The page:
I am a global seismologist interested in using seismic waves to understand the world around us, ranging from global tomography and normal modes for constraining deep Earth structure to earthquake interferometry and seismic noise to study human and animal behaviour.
In my research, I enjoy working across disciplines, linking seismology with geodynamics and mineral physics, as well as combining insights with zoologists and geologists. Much of my research is hypothesis driven, often combining data, forward and inverse modelling, with a strong emphasis on data uncertainties.
I am passionate about communicating my research and global seismology in general (see here for more information). I am also happy to advice and support early-career researchers in their funding applications.
Postdocs, PhD students and undergraduate students interested to join my DEEPSCAPE research group should not hesitate to get in touch to discuss possible projects and funding opportunities.
Stay tuned to hear for a PDRA position advertisement as part of our NERC Large Grant on Mantle Circulation Constrained!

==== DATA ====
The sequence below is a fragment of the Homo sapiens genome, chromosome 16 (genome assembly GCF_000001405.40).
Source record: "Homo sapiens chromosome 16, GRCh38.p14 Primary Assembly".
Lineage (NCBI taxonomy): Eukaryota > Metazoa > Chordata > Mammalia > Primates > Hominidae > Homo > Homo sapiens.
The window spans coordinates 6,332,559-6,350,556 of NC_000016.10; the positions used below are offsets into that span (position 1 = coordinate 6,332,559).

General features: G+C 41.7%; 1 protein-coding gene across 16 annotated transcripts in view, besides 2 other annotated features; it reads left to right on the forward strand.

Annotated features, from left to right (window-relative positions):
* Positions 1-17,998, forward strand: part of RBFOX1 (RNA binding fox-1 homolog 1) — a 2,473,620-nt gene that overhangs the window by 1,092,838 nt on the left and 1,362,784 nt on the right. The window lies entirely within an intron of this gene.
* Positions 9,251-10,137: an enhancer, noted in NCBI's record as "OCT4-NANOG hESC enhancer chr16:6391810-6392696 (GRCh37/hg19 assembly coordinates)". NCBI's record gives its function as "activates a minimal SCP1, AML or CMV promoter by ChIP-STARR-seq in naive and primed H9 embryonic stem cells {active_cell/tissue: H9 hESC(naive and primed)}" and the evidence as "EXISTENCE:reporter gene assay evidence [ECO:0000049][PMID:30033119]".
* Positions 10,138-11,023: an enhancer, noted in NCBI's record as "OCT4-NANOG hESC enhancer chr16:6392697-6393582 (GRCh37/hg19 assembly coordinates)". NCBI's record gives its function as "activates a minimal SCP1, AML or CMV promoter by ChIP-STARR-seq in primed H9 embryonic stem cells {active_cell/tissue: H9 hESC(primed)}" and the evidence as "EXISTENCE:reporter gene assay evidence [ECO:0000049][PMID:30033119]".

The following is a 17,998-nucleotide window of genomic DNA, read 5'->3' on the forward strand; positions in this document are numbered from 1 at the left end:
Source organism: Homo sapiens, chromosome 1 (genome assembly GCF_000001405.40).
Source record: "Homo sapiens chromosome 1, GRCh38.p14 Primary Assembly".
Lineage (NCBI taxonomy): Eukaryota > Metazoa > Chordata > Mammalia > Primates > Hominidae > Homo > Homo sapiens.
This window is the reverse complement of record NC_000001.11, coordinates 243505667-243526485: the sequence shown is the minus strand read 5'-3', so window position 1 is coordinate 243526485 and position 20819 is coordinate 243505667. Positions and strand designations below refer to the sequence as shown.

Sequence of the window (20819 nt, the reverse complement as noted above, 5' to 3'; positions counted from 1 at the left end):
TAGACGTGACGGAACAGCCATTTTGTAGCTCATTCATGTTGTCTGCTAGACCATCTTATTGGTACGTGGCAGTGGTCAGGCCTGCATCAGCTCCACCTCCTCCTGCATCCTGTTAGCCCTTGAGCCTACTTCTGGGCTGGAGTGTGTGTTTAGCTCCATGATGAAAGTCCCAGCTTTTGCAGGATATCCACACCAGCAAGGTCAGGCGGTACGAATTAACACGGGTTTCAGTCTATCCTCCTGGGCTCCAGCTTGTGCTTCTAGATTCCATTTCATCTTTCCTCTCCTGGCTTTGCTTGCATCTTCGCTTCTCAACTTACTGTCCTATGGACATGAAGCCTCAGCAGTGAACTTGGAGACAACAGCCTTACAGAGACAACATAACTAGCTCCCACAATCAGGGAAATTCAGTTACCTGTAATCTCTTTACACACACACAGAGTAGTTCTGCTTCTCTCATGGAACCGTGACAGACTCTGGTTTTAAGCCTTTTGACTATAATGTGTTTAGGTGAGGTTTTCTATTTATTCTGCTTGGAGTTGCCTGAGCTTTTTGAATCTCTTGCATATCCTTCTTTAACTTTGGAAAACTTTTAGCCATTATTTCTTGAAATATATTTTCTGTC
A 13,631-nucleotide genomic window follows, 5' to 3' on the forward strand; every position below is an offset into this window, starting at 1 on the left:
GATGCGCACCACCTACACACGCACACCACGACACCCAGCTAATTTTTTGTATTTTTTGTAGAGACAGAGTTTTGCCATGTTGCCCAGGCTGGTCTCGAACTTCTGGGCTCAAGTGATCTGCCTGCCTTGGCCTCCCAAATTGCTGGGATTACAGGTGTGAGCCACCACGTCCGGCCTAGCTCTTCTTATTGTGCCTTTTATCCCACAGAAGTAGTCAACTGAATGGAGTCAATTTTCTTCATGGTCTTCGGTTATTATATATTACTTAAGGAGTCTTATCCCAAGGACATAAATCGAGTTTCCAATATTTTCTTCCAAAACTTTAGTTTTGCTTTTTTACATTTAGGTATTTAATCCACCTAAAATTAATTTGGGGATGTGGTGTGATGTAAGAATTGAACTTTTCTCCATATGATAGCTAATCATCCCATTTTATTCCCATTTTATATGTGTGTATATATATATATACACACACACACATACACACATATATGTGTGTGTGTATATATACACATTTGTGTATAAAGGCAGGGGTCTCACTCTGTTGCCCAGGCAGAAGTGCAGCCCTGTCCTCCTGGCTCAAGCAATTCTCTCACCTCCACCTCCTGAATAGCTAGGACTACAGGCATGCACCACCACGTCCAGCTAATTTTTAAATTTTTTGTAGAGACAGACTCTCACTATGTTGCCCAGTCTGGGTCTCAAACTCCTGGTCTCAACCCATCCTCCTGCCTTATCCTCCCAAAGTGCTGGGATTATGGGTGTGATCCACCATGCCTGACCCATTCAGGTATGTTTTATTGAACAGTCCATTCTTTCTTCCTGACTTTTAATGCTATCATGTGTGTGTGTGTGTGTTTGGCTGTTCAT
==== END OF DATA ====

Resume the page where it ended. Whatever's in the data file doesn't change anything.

Pint of Science podcast about a range of seismological topics
I spoke to Callam & Jim for a Pint Of Science podcast about a range of seismological topics. We touched not only on global seismology and the landscapes of the deep Earth, but also talked about how anthropogenic seismic noise has been affected by Covid-19 governmental lockdowns, and even chatted about Marsquakes and Messiquakes!
Review chapter on lower mantle density and CMB topography
My review chapter on lower mantle density and core-mantle boundary topography has been accepted for the AGU book "Mantle upwellings and their surface expressions", edited by Marquardt, Cottaar, Ballmer & Konter. For this contribution, I reviewed existing (primarily seismological) models and used these to develop average models as well as vote maps with the aim to find model consistencies and to identify discrepancies between data sets. Files related to this contribution can now be found online.
Doornbos Memorial Prize awarded by the SEDI Committee
At the 16th international symposium of the Study of the Earth's Deep Interior (SEDI), held in Edmonton, Canada, I received the Doornbos Memorial Prize for "careful and broad analysis of body and normal mode seismic data, integrated with mineral physics to constrain the state and dynamics of the lowermost mantle".
The Doornbos Memorial Prize is given in honor of the Dutch seismologist Durk Doornbos and is presented to a few young scientists every two years by the SEDI Committee, in association with their biennial meetings, for outstanding research on the Earth's deep interior.